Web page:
Striving Towards Zero Waste in New York City Schools

September 2, 2016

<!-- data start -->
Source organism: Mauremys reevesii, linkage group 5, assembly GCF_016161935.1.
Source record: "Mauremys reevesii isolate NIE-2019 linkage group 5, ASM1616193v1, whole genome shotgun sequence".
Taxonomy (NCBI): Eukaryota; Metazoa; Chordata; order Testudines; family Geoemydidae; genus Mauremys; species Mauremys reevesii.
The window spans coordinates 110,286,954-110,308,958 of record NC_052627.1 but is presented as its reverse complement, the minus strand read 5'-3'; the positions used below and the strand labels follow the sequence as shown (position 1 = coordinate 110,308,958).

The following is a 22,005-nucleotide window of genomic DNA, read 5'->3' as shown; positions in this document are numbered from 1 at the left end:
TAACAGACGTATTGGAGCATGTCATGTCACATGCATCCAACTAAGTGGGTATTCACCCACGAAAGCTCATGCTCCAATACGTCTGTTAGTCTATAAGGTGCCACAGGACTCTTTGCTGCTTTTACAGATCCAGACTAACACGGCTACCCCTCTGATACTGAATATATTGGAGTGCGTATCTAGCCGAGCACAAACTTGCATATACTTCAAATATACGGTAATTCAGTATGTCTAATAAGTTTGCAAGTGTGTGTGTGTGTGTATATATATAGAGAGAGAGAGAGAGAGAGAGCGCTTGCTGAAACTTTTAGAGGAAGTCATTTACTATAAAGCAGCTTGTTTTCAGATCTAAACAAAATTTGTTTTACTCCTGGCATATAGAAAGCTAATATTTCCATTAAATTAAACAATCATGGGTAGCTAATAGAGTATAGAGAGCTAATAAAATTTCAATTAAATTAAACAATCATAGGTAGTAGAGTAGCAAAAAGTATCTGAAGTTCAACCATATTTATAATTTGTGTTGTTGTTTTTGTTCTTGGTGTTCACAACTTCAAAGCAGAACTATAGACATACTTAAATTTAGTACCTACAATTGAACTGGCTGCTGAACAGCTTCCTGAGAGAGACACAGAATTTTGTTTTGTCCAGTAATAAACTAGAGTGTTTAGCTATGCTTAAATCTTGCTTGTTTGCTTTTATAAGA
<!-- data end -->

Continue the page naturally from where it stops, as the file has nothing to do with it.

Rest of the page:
by Megan Nordgrén   recycle2As New York City’s public school students get back to the classroom on Sept. 8, students in 100 of these schools will see some changes to how they dispose of their waste. Included in a pilot program, these newly-designated Zero Waste Schools are being set up as models for recycling and organics collection.  The goal is to identify best practices for diverting waste from landfills so that the lessons learned can be brought to other schools throughout the city. Schools were selected in Brooklyn and Manhattan, based upon existing Department of Sanitation (DSNY) collection routes. These Zero Waste Schools are receiving new recycling bins and signage, but also outreach, education and technical support to increase the rates of recycling. The Program is one of eight Zero Waste Initiatives outlined in Mayor de Blasio’s April 2015 One New York: The Plan for a Strong and Just City.   Waste Challenge New York City’s more than 1,800 public schools, serving 1.1 million students, are a significant source of waste in the city. Schools were mandated to recycle metals, glass and paper 27 years ago by Local Law 19, the New York City Recycling Law. Recycling regulations have been strengthened over the years, most recently by new laws in 2010; Chancellor’s Regulations A-850 in 2013 further reinforced the mandate to recycle in schools and established the role of the Sustainability Coordinator. In 2013, Local Law 77 increased the amount of waste that was considered “recyclable” by mandating a school organic waste collection pilot program. This was spurred by a grassroots effort by parents on the Upper West Side who initiated a self-funded food scrap collection program in 2012. Over the last three years, the DSNY has been increasing the number of schools in the organics collection program and now includes over 720, making up 40% of NYC public schools. With the inclusion of organics in the recycling program, the vast majority of school waste is now recyclable as it primarily consists of food scraps, paper and metal/glass/plastic.   Despite the mandates, recycling in public schools has lagged and overall compliance has been low. A number of reasonsrecycle1 have been cited over the years for these low recycling diversion rates. Education of both school staff and students is an oft cited concern, as many personnel and students do not know which items are recyclable and which bins they should be placed in – or sometimes do not know that a recycling program even exists in their school. Schools are used by after-school and other programs as well, posing another challenge. Logistics have also been a challenge as schools have been largely left on their own to determine how and where to place recycling/organics bins within the school, how to place signs and how to go about collecting the materials from the classrooms, public areas and cafeterias. Storage of recyclable materials when not collected daily has been another logistical challenge in some schools. There has also been confusion over the various roles that school staff play within the waste collection structure, particularly in the cafeteria where the SchoolFood staff play a greater role. Another issue is that schools rarely receive enforcement violations and therefore there can be a perceived lack of incentive to comply. One of the most critical problems, however, is that many schools lack administration buy-in so that there is no one at the top supporting the program.   Hope for Improvement The new Zero Waste Schools Program is meant to address and correct many of these problems. DOE and GrowNYC’s Recycling Champions started by doing walk-throughs of the selected schools in the spring to determine best locations for bins, needs for signage, and means for storage of recyclable materials until the designated day for curbside pickup. During the summer, schools received new bins for classrooms and public areas, as well as equipment such as dollies to assist the custodial staff in collection. Recycling Champions has also held meetings for custodial engineers, principals, kitchen staff and sustainability coordinators to outline the program and to try to build support for improved recycling. Once the school year begins, Recycling Champions plans to hold in-school assemblies and classroom presentations to educate both students and teachers about environmental stewardship and recycling.   NYC’s Waste Goals Mayor de Blasio’s ‘One New York’ Plan announced in 2015 outlines a series of targets and sustainability initiatives to prepare NYC for the future. One of these goals is to send zero waste to landfills and reduce waste disposal by 90% relative to 2005 levels by 2030. This also goes towards meeting the greenhouse gas emissions target of 80% reduction by 2050, as waste and its disposal is a significant contributor to greenhouse gas emissions. Initiatives to achieve this goal include overhauling the city’s recycling program and providing incentives to reduce waste. The Zero Waste School’s program as envisioned should go a long way to achieving these ambitious targets both by significantly reducing the waste from schools, but also by educating the city’s young citizens to be better environmental stewards at home – now and in the future.   Zero Waste Future The Zero Waste Schools Program holds great promise for improving recycling in our public schools, with the hope that this knowledge and care for the environment will spread to the homes of the students. There are many barriers to overcome, however, including lack of school administration support and logistical challenges. As one custodial engineer in an Upper West Side school stated, “It is frustrating that something so simple as recycling is viewed by many as an inconvenience.” Perhaps the Zero Waste Schools Program will help to make recycling both more convenient and make the clear benefits better understood in our New York City public schools.